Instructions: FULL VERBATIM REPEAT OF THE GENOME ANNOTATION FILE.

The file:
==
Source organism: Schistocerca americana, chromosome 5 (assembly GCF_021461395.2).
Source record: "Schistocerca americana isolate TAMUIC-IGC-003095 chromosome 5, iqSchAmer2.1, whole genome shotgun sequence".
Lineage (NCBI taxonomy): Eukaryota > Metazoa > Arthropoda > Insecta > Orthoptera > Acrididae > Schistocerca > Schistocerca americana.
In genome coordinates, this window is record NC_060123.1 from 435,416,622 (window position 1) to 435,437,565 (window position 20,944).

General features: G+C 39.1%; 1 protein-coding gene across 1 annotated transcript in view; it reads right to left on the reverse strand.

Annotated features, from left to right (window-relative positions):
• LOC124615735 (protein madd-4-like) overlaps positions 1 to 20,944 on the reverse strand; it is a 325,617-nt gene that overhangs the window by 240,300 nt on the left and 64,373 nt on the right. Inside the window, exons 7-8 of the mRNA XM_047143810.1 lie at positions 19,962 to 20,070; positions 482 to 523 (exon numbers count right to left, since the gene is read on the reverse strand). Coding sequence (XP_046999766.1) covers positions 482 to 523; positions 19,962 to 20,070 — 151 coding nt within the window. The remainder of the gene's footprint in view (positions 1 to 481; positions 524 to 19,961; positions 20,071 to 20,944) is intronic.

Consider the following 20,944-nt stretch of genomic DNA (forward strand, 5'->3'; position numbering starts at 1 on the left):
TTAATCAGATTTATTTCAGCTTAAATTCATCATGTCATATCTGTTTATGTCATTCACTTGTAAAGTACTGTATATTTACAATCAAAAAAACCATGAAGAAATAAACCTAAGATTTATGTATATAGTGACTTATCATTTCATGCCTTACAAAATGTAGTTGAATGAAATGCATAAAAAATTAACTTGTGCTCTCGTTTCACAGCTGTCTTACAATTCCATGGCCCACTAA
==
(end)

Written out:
Source organism: Schistocerca americana, chromosome 5 (assembly GCF_021461395.2).
Source record: "Schistocerca americana isolate TAMUIC-IGC-003095 chromosome 5, iqSchAmer2.1, whole genome shotgun sequence".
Lineage (NCBI taxonomy): Eukaryota > Metazoa > Arthropoda > Insecta > Orthoptera > Acrididae > Schistocerca > Schistocerca americana.
In genome coordinates, this window is record NC_060123.1 from 435,416,622 (window position 1) to 435,437,565 (window position 20,944).

General features: G+C 39.1%; 1 protein-coding gene across 1 annotated transcript in view; it reads right to left on the reverse strand.

Annotated features, from left to right (window-relative positions):
• LOC124615735 (protein madd-4-like) overlaps positions 1 to 20,944 on the reverse strand; it is a 325,617-nt gene that overhangs the window by 240,300 nt on the left and 64,373 nt on the right. Inside the window, exons 7-8 of the mRNA XM_047143810.1 lie at positions 19,962 to 20,070; positions 482 to 523 (exon numbers count right to left, since the gene is read on the reverse strand). Coding sequence (XP_046999766.1) covers positions 482 to 523; positions 19,962 to 20,070 — 151 coding nt within the window. The remainder of the gene's footprint in view (positions 1 to 481; positions 524 to 19,961; positions 20,071 to 20,944) is intronic.

Consider the following 20,944-nt stretch of genomic DNA (forward strand, 5'->3'; position numbering starts at 1 on the left):
TTAATCAGATTTATTTCAGCTTAAATTCATCATGTCATATCTGTTTATGTCATTCACTTGTAAAGTACTGTATATTTACAATCAAAAAAACCATGAAGAAATAAACCTAAGATTTATGTATATAGTGACTTATCATTTCATGCCTTACAAAATGTAGTTGAATGAAATGCATAAAAAATTAACTTGTGCTCTCGTTTCACAGCTGTCTTACAATTCCATGGCCCACTAA